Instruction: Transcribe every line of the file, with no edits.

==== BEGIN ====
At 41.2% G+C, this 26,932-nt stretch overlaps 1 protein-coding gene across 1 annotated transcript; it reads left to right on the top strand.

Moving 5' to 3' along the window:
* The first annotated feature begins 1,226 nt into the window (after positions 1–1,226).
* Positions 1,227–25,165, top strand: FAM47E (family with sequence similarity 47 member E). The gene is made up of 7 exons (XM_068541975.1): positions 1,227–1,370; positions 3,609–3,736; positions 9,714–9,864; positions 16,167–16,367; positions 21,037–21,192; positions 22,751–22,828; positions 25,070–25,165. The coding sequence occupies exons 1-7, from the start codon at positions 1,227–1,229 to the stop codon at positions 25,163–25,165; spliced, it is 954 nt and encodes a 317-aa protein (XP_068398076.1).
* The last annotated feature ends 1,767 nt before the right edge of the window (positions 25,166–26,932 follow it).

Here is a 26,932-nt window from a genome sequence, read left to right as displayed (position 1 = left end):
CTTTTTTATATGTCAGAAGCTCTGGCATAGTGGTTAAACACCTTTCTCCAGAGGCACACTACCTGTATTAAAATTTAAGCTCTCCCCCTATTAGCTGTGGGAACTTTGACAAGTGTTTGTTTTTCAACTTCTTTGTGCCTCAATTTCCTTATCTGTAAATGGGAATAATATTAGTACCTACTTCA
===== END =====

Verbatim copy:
At 41.2% G+C, this 26,932-nt stretch overlaps 1 protein-coding gene across 1 annotated transcript; it reads left to right on the top strand.

Moving 5' to 3' along the window:
* The first annotated feature begins 1,226 nt into the window (after positions 1–1,226).
* Positions 1,227–25,165, top strand: FAM47E (family with sequence similarity 47 member E). The gene is made up of 7 exons (XM_068541975.1): positions 1,227–1,370; positions 3,609–3,736; positions 9,714–9,864; positions 16,167–16,367; positions 21,037–21,192; positions 22,751–22,828; positions 25,070–25,165. The coding sequence occupies exons 1-7, from the start codon at positions 1,227–1,229 to the stop codon at positions 25,163–25,165; spliced, it is 954 nt and encodes a 317-aa protein (XP_068398076.1).
* The last annotated feature ends 1,767 nt before the right edge of the window (positions 25,166–26,932 follow it).

Here is a 26,932-nt window from a genome sequence, read left to right as displayed (position 1 = left end):
CTTTTTTATATGTCAGAAGCTCTGGCATAGTGGTTAAACACCTTTCTCCAGAGGCACACTACCTGTATTAAAATTTAAGCTCTCCCCCTATTAGCTGTGGGAACTTTGACAAGTGTTTGTTTTTCAACTTCTTTGTGCCTCAATTTCCTTATCTGTAAATGGGAATAATATTAGTACCTACTTCA